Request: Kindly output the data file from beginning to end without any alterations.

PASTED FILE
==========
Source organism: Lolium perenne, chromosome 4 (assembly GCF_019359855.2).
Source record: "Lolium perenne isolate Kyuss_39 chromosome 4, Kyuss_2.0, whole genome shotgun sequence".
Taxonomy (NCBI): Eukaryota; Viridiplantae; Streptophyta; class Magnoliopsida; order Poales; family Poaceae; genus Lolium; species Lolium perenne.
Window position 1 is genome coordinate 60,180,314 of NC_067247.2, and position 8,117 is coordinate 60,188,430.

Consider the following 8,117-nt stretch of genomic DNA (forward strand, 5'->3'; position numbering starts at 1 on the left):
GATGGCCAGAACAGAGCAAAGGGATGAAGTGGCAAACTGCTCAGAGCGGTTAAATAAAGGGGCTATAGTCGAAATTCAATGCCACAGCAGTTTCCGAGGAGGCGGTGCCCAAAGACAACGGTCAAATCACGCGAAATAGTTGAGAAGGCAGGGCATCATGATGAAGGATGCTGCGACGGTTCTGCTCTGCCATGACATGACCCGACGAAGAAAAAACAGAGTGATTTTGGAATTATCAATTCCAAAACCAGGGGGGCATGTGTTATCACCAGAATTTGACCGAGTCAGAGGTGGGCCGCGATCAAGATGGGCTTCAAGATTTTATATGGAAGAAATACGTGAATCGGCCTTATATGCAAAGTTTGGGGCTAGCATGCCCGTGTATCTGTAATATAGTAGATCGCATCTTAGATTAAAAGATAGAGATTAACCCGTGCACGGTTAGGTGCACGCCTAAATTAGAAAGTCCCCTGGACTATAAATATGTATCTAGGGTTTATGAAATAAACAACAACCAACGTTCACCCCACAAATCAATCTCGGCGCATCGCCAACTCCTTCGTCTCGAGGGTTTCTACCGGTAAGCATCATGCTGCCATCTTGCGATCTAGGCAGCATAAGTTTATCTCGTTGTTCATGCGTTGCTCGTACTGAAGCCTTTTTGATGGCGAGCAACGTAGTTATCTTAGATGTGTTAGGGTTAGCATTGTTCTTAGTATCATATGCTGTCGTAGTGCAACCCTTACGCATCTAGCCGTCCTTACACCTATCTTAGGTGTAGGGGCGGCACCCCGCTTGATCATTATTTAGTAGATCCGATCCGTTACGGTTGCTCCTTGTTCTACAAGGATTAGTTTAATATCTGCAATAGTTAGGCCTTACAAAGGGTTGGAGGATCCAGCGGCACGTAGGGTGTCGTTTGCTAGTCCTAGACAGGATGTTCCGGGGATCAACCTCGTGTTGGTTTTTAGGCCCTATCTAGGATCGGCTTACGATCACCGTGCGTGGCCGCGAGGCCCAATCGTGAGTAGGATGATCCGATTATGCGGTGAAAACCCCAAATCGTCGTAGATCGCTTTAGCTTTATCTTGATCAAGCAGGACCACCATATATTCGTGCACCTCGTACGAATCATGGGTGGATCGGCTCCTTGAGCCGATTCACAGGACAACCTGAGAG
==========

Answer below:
Source organism: Lolium perenne, chromosome 4 (assembly GCF_019359855.2).
Source record: "Lolium perenne isolate Kyuss_39 chromosome 4, Kyuss_2.0, whole genome shotgun sequence".
Taxonomy (NCBI): Eukaryota; Viridiplantae; Streptophyta; class Magnoliopsida; order Poales; family Poaceae; genus Lolium; species Lolium perenne.
Window position 1 is genome coordinate 60,180,314 of NC_067247.2, and position 8,117 is coordinate 60,188,430.

Consider the following 8,117-nt stretch of genomic DNA (forward strand, 5'->3'; position numbering starts at 1 on the left):
GATGGCCAGAACAGAGCAAAGGGATGAAGTGGCAAACTGCTCAGAGCGGTTAAATAAAGGGGCTATAGTCGAAATTCAATGCCACAGCAGTTTCCGAGGAGGCGGTGCCCAAAGACAACGGTCAAATCACGCGAAATAGTTGAGAAGGCAGGGCATCATGATGAAGGATGCTGCGACGGTTCTGCTCTGCCATGACATGACCCGACGAAGAAAAAACAGAGTGATTTTGGAATTATCAATTCCAAAACCAGGGGGGCATGTGTTATCACCAGAATTTGACCGAGTCAGAGGTGGGCCGCGATCAAGATGGGCTTCAAGATTTTATATGGAAGAAATACGTGAATCGGCCTTATATGCAAAGTTTGGGGCTAGCATGCCCGTGTATCTGTAATATAGTAGATCGCATCTTAGATTAAAAGATAGAGATTAACCCGTGCACGGTTAGGTGCACGCCTAAATTAGAAAGTCCCCTGGACTATAAATATGTATCTAGGGTTTATGAAATAAACAACAACCAACGTTCACCCCACAAATCAATCTCGGCGCATCGCCAACTCCTTCGTCTCGAGGGTTTCTACCGGTAAGCATCATGCTGCCATCTTGCGATCTAGGCAGCATAAGTTTATCTCGTTGTTCATGCGTTGCTCGTACTGAAGCCTTTTTGATGGCGAGCAACGTAGTTATCTTAGATGTGTTAGGGTTAGCATTGTTCTTAGTATCATATGCTGTCGTAGTGCAACCCTTACGCATCTAGCCGTCCTTACACCTATCTTAGGTGTAGGGGCGGCACCCCGCTTGATCATTATTTAGTAGATCCGATCCGTTACGGTTGCTCCTTGTTCTACAAGGATTAGTTTAATATCTGCAATAGTTAGGCCTTACAAAGGGTTGGAGGATCCAGCGGCACGTAGGGTGTCGTTTGCTAGTCCTAGACAGGATGTTCCGGGGATCAACCTCGTGTTGGTTTTTAGGCCCTATCTAGGATCGGCTTACGATCACCGTGCGTGGCCGCGAGGCCCAATCGTGAGTAGGATGATCCGATTATGCGGTGAAAACCCCAAATCGTCGTAGATCGCTTTAGCTTTATCTTGATCAAGCAGGACCACCATATATTCGTGCACCTCGTACGAATCATGGGTGGATCGGCTCCTTGAGCCGATTCACAGGACAACCTGAGAG